Sometimes I come across a team saying; "We can't use Scrum because there is no project. We just do what needs to be done on a daily basis." These are typically support teams, teams with a large support responsibility or teams with a lot of small projects running in parallel. On a rare occasion it is a marketing team who have seen the benefits in the development teams and want to be as successful but can't see how they can use Scrum. Well text-book scrum is not a good place to start. A better place to start is my previous guide. Having daily stand-ups are typically no problem in these teams. That is a good start but without the retrospects there is no obvious way to improve the process.
Most teams tackle this by having retrospects at regular intervals even though there is no iteration. And this typically works well. Recently I however heard of a team doing it a bit differently. They had a piece of size A3 paper on the wall and as soon as somebody thought there was something they could improve they'd put a post-it note on the A3-paper. Once the A3-paper was full, they had their retrospect. So instead of having regular retrospects they had them when there was a significant amount of things to discuss. This makes the retrospects "polled" when needed which is a very much along the lines of the kanban-philosophy I discussed earlier.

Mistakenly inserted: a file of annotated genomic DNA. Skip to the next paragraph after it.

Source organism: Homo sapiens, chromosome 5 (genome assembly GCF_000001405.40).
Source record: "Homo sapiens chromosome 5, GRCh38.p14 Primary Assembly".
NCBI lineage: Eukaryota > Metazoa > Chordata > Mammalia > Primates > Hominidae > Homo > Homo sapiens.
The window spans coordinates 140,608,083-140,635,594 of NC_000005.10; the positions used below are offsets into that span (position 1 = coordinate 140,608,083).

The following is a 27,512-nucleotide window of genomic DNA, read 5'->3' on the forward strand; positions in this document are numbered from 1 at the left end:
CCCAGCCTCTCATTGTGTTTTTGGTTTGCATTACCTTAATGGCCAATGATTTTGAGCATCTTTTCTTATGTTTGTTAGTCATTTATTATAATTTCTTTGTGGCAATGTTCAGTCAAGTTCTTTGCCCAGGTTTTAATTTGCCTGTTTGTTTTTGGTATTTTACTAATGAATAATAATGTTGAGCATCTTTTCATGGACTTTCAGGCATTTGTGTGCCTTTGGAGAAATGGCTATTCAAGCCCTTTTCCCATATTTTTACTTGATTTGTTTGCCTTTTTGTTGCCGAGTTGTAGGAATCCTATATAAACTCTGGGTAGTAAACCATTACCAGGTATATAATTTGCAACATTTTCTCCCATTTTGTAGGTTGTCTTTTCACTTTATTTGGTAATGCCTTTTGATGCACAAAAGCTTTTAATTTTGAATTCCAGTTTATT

Actually using a kanban-board is another thing I would recommend these teams to use. The only practical alternative is to have iterations of one day length and we have to be a little bit pragmatic here. But the use of a kanban-board very well mimics the typical work of these teams. They typically have a short backlog of things to do for the next few days and as new things come in, it is prioritized and queued. Limiting the number of things that are worked on in parallel (as the kanban-board helps you to do) will help the team focus and also give outsiders a better view of what is going on in the team.
Most teams I worked with have at some point had a lot of work in progress. Sometimes virtually the complete sprint back log have been in progress. This is definitely a bad sign. The reasons for this situation to arise are many. It can be bad break down of tasks meaning several tasks need to be worked on simultaneously to get progress. Or it can be that tasks are blocked because of some external factor. It can even be because the team are not focused and works a little bit here and there instead of completing tasks. When the iteration end comes closer it is not probable all tasks will be completed since even if each task only need a small effort to be completed there are too many in the end.